The fact that the wizard that created the rings of ley used tighmaevril
has has nothing to do with whether he knew Ghoingwnnwd or not.
Tighmaevril is a silver alloy, that once created can be melted down and
reformed into another object while keeping it's charcteristics. But the
question I have is, whether of not an elf conjurer, could call on the
spirit of Ghoingwnnwd, and recieve the information needed to create
Tighmaevril. Due the fact that he disappeared before he could tell
anyone the secret of his studies.


> -----Original Message-----
> From: Olesens []
> Sent: Sunday, January 17, 1999 8:43 AM
> To: birthright@MPGN.COM
> Subject: Re: [BIRTHRIGHT] - Tighmaevril
> Tim Nutting wrote:
> > If you read into the tighmaevril description, bloodsilver (a modern
> > name) was discovered and worked by an ancient elven smith, being the
> > only person to ever acquire the knowledge of how to work the
> > metal. Kenneth is probably right. Ghoingwnnwd is named as a smith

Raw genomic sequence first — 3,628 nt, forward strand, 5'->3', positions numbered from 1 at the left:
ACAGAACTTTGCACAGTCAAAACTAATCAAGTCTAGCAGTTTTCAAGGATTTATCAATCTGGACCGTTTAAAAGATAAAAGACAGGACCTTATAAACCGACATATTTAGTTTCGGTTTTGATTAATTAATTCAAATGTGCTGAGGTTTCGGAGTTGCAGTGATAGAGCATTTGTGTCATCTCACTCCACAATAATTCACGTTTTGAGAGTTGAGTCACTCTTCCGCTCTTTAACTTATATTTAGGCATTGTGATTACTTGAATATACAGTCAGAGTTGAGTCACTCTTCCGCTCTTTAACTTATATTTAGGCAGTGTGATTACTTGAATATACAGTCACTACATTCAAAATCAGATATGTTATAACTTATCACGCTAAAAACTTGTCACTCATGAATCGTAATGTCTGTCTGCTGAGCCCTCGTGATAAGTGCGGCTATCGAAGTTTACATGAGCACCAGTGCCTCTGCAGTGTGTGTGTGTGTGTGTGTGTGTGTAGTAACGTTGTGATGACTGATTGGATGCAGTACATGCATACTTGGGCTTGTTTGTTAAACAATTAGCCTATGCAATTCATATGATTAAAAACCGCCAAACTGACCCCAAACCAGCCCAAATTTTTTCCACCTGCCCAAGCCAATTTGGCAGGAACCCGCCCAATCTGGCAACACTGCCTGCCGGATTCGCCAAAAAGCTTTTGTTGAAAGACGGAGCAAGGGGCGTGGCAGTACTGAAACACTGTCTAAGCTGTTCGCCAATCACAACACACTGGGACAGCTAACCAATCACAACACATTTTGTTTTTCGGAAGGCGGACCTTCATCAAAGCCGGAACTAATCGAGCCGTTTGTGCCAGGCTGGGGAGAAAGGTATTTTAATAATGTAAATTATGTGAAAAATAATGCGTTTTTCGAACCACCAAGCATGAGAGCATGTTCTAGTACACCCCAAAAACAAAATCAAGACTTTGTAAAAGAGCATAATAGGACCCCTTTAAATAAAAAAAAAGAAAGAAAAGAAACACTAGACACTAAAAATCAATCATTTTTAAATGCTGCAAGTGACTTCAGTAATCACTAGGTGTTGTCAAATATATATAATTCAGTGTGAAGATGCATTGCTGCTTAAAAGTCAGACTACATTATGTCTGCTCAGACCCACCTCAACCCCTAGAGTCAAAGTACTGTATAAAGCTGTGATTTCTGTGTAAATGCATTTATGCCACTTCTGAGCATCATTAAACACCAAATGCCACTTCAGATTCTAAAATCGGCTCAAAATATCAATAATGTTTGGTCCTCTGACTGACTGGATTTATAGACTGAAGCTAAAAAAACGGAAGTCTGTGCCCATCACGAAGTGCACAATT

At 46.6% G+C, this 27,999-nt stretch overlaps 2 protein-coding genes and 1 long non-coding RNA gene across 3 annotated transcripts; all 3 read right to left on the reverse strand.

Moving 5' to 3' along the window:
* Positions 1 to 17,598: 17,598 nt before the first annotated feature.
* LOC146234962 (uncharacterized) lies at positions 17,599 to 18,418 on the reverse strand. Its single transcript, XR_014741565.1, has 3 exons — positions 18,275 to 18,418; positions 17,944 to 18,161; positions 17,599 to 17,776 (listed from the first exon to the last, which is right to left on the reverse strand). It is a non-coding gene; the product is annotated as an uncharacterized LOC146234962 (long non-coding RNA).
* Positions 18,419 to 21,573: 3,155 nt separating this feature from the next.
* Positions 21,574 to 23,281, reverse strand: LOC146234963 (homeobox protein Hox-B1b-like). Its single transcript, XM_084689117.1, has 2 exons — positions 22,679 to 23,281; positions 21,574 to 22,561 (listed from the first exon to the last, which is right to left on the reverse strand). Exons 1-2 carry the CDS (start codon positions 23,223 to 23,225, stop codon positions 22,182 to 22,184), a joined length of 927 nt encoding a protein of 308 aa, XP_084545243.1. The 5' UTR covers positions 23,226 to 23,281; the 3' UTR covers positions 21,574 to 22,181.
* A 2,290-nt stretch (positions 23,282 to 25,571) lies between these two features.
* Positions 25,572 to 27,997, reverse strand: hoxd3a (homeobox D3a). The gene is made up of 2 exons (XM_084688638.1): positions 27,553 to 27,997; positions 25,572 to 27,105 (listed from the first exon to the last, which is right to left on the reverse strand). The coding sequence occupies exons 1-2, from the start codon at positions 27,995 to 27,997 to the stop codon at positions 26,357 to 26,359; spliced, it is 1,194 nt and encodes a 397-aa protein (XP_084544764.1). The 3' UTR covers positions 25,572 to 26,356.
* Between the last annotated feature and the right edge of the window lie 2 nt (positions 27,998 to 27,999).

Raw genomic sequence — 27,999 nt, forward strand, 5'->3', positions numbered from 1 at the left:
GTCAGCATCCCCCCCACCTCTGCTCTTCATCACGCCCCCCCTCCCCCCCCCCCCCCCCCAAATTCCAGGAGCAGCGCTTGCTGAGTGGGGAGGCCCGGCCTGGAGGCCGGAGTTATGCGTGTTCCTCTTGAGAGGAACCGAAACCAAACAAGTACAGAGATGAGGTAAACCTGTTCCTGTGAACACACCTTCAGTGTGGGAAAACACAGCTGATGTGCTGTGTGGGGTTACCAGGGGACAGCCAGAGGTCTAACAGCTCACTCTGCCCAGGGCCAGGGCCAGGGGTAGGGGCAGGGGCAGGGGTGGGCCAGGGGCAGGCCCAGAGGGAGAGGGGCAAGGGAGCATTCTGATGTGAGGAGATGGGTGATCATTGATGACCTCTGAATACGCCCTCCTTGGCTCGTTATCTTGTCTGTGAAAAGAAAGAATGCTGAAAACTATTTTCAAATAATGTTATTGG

> > but considering the rather great power of the elves (who were able
> to
> > create magical structures without the aid of realm magic) I think it
> > reasonable to consider him to have been a wizard of some note,
> perhaps
> > an artificer or some such. The other thing to note is that he is
> also
> > the smith who crafted the Rings of Ley in the Book of Magecraft
> > (unless I messed up there).
> You did mess up, kinda. It was a diffrent elf who made the Rings of
> Ley, but he must have known Ghoingwnnwd because one of the rings was
> made of tighmaevril. Either that or the Ring of Ley maker knew how to
> use tighmaevril as well, but perhaps not to the extent required to
> craft
> weapons.
> -Andrew
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